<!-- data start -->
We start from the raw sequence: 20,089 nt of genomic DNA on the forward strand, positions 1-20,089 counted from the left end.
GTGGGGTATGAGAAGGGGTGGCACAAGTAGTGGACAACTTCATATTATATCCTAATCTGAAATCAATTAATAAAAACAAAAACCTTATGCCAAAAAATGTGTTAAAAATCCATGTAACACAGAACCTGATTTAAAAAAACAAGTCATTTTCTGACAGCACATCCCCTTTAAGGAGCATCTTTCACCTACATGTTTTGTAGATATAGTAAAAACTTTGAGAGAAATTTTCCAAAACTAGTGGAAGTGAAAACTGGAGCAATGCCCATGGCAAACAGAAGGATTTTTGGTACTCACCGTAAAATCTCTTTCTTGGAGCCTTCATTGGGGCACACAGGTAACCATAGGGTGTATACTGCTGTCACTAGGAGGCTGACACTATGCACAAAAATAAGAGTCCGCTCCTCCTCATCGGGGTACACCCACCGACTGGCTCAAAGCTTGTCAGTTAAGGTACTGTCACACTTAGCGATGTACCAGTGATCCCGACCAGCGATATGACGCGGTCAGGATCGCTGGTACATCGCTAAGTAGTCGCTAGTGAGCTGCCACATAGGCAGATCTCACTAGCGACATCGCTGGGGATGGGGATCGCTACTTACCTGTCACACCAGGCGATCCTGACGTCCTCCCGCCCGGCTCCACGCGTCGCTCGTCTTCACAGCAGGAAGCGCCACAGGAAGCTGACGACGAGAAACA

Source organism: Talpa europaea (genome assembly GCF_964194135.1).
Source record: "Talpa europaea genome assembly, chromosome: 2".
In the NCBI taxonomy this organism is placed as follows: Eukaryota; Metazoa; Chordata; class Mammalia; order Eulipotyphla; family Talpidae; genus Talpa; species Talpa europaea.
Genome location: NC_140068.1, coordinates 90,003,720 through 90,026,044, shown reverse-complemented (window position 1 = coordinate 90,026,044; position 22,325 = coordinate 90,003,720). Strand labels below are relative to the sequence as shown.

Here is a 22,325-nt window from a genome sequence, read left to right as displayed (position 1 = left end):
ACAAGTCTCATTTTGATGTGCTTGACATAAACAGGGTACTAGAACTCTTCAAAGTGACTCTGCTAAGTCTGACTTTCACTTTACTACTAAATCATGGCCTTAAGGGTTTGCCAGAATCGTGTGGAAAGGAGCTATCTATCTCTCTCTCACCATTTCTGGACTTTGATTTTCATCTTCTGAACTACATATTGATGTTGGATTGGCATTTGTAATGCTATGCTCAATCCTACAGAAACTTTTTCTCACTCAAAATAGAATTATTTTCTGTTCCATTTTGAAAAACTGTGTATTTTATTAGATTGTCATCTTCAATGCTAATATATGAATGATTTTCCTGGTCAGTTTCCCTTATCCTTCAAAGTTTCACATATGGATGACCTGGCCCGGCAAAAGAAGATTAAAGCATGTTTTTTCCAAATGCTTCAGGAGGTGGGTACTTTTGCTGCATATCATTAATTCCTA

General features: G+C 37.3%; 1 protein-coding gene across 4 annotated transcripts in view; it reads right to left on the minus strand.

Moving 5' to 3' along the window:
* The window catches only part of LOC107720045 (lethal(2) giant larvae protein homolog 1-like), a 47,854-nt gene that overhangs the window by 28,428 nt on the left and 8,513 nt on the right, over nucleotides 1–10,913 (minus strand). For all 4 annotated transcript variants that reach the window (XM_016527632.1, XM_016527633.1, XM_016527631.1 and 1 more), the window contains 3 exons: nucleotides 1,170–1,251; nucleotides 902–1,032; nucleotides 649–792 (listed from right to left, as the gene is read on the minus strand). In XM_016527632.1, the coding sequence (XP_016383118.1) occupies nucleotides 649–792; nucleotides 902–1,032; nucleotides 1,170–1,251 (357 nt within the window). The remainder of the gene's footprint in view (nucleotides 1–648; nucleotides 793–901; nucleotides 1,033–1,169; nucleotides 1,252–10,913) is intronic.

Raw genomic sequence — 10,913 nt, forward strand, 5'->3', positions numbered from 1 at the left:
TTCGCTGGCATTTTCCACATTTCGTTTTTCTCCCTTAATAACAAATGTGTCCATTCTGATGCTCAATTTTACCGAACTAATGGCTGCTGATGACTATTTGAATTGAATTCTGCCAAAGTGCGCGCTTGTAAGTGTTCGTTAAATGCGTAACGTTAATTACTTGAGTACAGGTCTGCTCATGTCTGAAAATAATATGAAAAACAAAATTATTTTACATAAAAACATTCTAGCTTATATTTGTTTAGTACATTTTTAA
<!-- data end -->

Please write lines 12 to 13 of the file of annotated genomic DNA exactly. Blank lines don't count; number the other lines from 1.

Raw genomic sequence — 10,913 nt, forward strand, 5'->3', positions numbered from 1 at the left:
TTCGCTGGCATTTTCCACATTTCGTTTTTCTCCCTTAATAACAAATGTGTCCATTCTGATGCTCAATTTTACCGAACTAATGGCTGCTGATGACTATTTGAATTGAATTCTGCCAAAGTGCGCGCTTGTAAGTGTTCGTTAAATGCGTAACGTTAATTACTTGAGTACAGGTCTGCTCATGTCTGAAAATAATATGAAAAACAAAATTATTTTACATAAAAACATTCTAGCTTATATTTGTTTAGTACATTTTTAA